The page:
4.3 use historical facts and concepts and apply methods of inquiry (e.g., primary documents, interview, comparative accounts, research) to make informed decisions as responsible citizens.

4.5 identify major scientific discoveries and technological innovations and describe their social and economic effects on society.

4.7 summarize major issues affecting the history, culture, tribal sovereignty, and current status of the American Indian tribes in Montana and the United States.
Science

Students will

3.4 investigate and explain the interdependent nature of biological systems in the environment and how they are affected by human interaction.

Skill Sets

Reading

Students will

1.1 make predictions and clearly describe, with details, meaningful connections between new material and previous information/experiences.

1.3 interpret and provide oral, written, and/or artistic responses to ideas and feelings generated by the reading material and compare responses with peers.

1.4 demonstrate understanding of main ideas and select important supporting facts and details.

1.5 provide accurate, detailed summaries using key elements of appropriate reading material.

2.1 decode unknown words combining the elements of phonics, grammatical structures, analysis of word parts, and context to understand reading material.

2.2 demonstrate understanding of and analyze literary elements (e.g., plot, character, setting, point of view, conflict).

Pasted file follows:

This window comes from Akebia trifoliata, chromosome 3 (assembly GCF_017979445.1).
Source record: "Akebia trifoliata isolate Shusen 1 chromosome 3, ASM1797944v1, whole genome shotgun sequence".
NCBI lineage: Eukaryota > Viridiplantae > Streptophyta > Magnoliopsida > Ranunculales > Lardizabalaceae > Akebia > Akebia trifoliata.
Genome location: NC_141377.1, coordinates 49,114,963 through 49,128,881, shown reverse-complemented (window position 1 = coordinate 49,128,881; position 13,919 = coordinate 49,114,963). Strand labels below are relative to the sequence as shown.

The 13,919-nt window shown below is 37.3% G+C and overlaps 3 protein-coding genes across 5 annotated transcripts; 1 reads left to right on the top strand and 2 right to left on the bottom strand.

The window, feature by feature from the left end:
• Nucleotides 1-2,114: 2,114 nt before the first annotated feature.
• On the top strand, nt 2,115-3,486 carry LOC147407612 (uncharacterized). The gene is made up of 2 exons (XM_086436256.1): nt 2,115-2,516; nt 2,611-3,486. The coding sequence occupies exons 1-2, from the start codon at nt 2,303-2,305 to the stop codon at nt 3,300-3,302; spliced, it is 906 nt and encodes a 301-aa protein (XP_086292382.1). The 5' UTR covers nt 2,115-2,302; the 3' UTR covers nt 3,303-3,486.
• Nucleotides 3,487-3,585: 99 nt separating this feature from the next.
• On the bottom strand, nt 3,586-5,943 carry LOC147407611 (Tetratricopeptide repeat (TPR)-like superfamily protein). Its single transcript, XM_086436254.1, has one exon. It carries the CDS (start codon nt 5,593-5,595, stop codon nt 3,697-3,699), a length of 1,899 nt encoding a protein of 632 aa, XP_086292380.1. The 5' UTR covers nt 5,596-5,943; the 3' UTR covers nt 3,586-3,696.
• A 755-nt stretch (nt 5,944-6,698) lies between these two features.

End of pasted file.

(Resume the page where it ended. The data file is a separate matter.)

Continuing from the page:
2.5 adjust fluency, rate, and style of reading to the content and purpose of the material.

2.6 develop vocabulary through the use of context clues, analysis of word parts, auditory clues, and reference sources, and construct general and specialized vocabularies related to specific academic areas, cultures, and technology.


4.2 read to organize and understand information and to use material to investigate a topic (e.g., reference material, manuals, public documents, newspapers, magazines and electronic information).

4.5 identify recurring themes, perspectives, cultures, and issues by reading (e.g., identity, conflict, change).

4.7 identify, locate, read, and interpret information from a variety of documents and sources (e.g., graphs, tables, policy statements, television, Internet).
5.1 compare and contrast information and textual elements in print and non-print materials.

5.2 make connections, explain relationships among a variety of sources, and integrate similar information.



Learning Experiences – Text-Based Inquiry
Before

Preview book and discuss or study buffalo extinction.


During

See suggested day-by-day plan.


Suggested Day-by-Day Plan

Day 1:

1. Read about the author, Russell Freedman.

2. Read about the illustrator on page 51-52. Do a picture slide show to introduce other pictures from this illustrator. (http://www.artcyclopedia.com/subjects/the_American_West.html)

3. Do a KWL chart to assess what students already know about the connection between Native Americans and buffalo.

Day 2: Chapter 1 - A Gift from the Great Spirit

1. Choose one of the buffalo legends, retell it, and respond to it.